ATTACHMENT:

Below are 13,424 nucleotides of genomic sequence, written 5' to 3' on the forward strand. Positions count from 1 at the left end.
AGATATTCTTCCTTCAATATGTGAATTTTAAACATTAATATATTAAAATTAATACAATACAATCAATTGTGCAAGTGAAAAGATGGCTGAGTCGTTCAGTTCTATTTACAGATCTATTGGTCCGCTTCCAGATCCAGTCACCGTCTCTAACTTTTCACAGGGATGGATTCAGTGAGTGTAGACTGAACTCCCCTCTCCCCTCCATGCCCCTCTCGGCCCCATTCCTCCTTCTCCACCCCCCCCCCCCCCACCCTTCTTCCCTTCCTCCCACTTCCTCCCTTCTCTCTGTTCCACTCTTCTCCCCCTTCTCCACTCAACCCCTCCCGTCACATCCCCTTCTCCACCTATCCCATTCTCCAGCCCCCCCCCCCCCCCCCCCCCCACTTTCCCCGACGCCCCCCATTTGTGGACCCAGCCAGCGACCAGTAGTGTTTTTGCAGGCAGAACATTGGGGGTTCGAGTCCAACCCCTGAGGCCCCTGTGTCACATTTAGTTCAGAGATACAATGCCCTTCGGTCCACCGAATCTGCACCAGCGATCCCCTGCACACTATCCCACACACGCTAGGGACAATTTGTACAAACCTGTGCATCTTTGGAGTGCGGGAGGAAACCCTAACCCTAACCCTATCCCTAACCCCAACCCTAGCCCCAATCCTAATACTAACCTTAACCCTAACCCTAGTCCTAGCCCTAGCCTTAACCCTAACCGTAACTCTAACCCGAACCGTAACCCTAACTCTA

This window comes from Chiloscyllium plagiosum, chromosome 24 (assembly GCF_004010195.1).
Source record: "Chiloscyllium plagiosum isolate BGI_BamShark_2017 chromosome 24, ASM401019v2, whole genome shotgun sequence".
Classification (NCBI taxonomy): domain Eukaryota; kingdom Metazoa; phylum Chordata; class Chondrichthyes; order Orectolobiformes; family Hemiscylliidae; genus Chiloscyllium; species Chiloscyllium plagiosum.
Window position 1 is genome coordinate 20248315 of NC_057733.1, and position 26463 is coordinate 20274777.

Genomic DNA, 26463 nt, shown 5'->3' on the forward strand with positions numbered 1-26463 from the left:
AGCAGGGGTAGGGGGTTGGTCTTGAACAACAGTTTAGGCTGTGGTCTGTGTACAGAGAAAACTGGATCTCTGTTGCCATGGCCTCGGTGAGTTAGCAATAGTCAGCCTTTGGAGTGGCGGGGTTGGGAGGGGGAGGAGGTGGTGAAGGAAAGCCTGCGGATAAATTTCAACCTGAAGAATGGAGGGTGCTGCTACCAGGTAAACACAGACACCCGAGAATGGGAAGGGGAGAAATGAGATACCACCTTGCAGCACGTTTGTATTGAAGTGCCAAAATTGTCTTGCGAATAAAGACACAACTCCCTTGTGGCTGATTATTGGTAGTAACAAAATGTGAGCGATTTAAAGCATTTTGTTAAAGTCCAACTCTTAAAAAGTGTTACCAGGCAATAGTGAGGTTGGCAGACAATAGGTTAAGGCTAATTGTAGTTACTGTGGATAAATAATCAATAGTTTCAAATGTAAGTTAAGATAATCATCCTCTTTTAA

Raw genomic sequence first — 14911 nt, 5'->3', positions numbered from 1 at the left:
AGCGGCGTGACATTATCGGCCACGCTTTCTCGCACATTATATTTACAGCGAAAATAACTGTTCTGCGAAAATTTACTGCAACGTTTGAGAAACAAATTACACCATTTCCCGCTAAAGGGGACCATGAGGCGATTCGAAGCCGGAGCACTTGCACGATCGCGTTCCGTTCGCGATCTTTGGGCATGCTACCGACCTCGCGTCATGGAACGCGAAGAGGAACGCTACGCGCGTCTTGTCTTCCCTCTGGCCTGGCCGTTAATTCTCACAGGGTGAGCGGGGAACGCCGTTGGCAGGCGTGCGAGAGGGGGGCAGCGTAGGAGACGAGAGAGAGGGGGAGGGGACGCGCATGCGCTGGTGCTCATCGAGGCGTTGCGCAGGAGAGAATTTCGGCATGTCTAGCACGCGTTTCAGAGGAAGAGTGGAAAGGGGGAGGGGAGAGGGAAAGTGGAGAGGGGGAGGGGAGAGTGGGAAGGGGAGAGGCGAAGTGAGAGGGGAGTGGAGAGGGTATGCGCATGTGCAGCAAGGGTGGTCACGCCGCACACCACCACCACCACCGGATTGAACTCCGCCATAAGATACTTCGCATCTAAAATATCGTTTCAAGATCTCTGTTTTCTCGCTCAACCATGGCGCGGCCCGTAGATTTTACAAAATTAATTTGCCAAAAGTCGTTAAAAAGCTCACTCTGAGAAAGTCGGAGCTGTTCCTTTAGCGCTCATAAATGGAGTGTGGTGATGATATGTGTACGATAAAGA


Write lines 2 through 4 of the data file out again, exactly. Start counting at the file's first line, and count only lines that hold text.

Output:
AGATATTCTTCCTTCAATATGTGAATTTTAAACATTAATATATTAAAATTAATACAATACAATCAATTGTGCAAGTGAAAAGATGGCTGAGTCGTTCAGTTCTATTTACAGATCTATTGGTCCGCTTCCAGATCCAGTCACCGTCTCTAACTTTTCACAGGGATGGATTCAGTGAGTGTAGACTGAACTCCCCTCTCCCCTCCATGCCCCTCTCGGCCCCATTCCTCCTTCTCCACCCCCCCCCCCCCCACCCTTCTTCCCTTCCTCCCACTTCCTCCCTTCTCTCTGTTCCACTCTTCTCCCCCTTCTCCACTCAACCCCTCCCGTCACATCCCCTTCTCCACCTATCCCATTCTCCAGCCCCCCCCCCCCCCCCCCCCCCACTTTCCCCGACGCCCCCCATTTGTGGACCCAGCCAGCGACCAGTAGTGTTTTTGCAGGCAGAACATTGGGGGTTCGAGTCCAACCCCTGAGGCCCCTGTGTCACATTTAGTTCAGAGATACAATGCCCTTCGGTCCACCGAATCTGCACCAGCGATCCCCTGCACACTATCCCACACACGCTAGGGACAATTTGTACAAACCTGTGCATCTTTGGAGTGCGGGAGGAAACCCTAACCCTAACCCTATCCCTAACCCCAACCCTAGCCCCAATCCTAATACTAACCTTAACCCTAACCCTAGTCCTAGCCCTAGCCTTAACCCTAACCGTAACTCTAACCCGAACCGTAACCCTAACTCTA

This window comes from Chiloscyllium plagiosum, chromosome 24 (assembly GCF_004010195.1).
Source record: "Chiloscyllium plagiosum isolate BGI_BamShark_2017 chromosome 24, ASM401019v2, whole genome shotgun sequence".